How to say goodbye to toxic relationships
Sometimes in life it is necessary to rid yourself of toxic people, be it in a platonic, romantic or professional relationship, unfortunately family can prove a little tougher to deal with.
If a relationship is no longer bringing you joy then what are you truly benefiting from it? Holding onto toxic people and toxic relationships only prolongs your own pain and at times you truly need to get out of your comfort zone and put yourself first.
I have cared (and some I remain to care for) for many people during my childhood and adolescence. Entering adulthood, I have come to realise that sometimes you just cannot make things work and if your friends are not supportive then are they really your friends?
Life can be difficult enough without having to worry about those who are meant to care for you dragging you down.
There are many different types of toxic relationship, someone can be mentally damaging towards you, emotionally and on the worst end of the scale physically. At the end of the day, abuse is still abuse no matter what form it takes and it is not acceptable.
The benefits of saying goodbye to toxic relationships
If you have someone in your life that undermines you, tries to compete with you, is unnecessarily jealous or envious of your successes, clouds you with their negativity (every day seems to bring with it a new tragedy), gossips incessantly about those around you (take this as a general rule, if they gossip to you, then they most likely gossip about you), are not supportive of your goals, act possessive or are incessantly needy of your and everyone elses attention (all friends are there to offer mutual emotional support but relationships should not leave you feeling burdened or be one-sided), are inconsiderate, critical, prove to be a bad influence (we inevitably become influenced by our environment) or are at times are just downright manipulative, then get rid. Immediately.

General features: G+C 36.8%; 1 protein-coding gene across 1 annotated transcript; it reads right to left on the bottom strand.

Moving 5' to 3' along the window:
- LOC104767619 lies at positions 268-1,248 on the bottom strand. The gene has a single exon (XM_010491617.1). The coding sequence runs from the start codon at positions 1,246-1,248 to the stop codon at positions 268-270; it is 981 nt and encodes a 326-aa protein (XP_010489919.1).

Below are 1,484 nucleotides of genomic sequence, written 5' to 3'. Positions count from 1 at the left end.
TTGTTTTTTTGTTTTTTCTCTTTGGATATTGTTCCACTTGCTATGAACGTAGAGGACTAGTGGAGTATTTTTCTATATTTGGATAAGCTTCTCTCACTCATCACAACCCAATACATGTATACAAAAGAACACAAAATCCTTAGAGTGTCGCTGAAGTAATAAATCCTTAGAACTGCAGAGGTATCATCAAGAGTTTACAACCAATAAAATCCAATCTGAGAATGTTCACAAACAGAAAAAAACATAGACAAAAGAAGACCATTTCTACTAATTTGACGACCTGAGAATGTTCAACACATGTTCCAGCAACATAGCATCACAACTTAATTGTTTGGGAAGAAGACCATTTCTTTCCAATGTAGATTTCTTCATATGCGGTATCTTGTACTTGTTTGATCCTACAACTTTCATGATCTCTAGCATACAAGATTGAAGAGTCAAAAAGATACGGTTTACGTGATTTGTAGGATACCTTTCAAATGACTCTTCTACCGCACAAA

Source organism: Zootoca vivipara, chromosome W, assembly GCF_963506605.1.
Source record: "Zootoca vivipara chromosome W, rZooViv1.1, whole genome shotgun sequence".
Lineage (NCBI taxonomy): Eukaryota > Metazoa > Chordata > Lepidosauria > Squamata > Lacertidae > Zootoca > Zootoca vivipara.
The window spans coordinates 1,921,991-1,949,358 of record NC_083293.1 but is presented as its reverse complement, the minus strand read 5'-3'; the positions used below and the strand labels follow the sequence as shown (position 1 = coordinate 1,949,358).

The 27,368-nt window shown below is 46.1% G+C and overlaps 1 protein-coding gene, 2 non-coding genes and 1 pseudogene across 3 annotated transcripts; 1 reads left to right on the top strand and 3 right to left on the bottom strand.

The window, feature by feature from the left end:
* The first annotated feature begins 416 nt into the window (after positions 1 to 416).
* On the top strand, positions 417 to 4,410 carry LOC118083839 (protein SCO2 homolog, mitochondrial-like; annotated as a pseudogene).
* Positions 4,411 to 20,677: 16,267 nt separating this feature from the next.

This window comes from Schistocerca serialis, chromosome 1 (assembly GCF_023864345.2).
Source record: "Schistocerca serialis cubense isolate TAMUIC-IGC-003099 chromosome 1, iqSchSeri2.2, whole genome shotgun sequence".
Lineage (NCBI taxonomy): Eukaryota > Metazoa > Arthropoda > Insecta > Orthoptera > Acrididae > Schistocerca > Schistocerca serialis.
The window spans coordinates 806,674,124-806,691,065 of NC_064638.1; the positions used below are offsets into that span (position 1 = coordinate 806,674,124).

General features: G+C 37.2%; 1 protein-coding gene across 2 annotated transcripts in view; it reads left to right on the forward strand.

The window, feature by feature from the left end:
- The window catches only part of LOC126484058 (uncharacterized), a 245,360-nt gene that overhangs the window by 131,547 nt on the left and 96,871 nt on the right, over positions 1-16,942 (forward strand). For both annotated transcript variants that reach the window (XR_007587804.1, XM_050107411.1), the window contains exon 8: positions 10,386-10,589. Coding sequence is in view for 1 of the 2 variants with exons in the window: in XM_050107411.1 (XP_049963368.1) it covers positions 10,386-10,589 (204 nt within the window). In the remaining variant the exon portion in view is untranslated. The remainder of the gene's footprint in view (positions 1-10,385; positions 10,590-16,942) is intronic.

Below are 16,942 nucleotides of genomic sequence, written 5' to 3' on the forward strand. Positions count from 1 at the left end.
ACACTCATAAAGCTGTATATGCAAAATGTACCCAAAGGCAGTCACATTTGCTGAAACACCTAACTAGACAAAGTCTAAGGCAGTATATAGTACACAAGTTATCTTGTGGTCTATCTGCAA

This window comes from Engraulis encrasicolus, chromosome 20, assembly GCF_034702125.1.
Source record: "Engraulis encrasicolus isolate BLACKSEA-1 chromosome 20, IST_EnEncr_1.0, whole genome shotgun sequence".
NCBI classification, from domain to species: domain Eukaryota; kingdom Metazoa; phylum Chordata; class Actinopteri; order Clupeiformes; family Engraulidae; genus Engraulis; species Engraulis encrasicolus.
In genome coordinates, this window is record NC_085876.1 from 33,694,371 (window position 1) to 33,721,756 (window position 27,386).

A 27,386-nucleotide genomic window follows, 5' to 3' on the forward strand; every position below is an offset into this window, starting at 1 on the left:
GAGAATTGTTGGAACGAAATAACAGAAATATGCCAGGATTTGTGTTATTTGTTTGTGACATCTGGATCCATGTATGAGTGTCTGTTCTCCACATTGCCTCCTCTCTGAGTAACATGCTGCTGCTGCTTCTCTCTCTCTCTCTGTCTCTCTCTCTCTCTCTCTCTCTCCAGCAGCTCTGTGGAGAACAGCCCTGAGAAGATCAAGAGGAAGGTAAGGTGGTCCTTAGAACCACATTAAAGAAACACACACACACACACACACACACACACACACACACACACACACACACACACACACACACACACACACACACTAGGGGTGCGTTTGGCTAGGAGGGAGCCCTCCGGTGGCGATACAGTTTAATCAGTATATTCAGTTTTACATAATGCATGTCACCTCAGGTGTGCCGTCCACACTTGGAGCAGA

Bonds can deteriorate, and once someone begins to grate at your patience and sanity they are not worth hanging on to. With friends you should never feel wary, you should be able to be open-minded without feeling conflicted or irritated. If you find yourself dreading to see a friend, making excuses to avoid doing so and feeling drained if you do eventually meet, then it all becomes pretty self-explanatory.
All relationships are complex and require a bit of give and take at times, but if your relationships are starting to drain you and stop bringing you emotional reward and joy, then it is a drastic warning sign to let that person go. Do so without speaking badly of them, as negativity never breeds happiness. Friends should make you happier and help you to escape or solve your problems, not cause them.
Healthy relationships are the only relationships you need, surround yourself with those who value you and you will soon start to feel a lot better in yourself. Your relationships should bring out the best in you and they reflect upon your own character. So remember, “you are only going to be as good as the people you surround yourself with so be brave enough to let go of those who are weighing you down.”
Have you ever experienced a toxic relationship? How did you let that person go?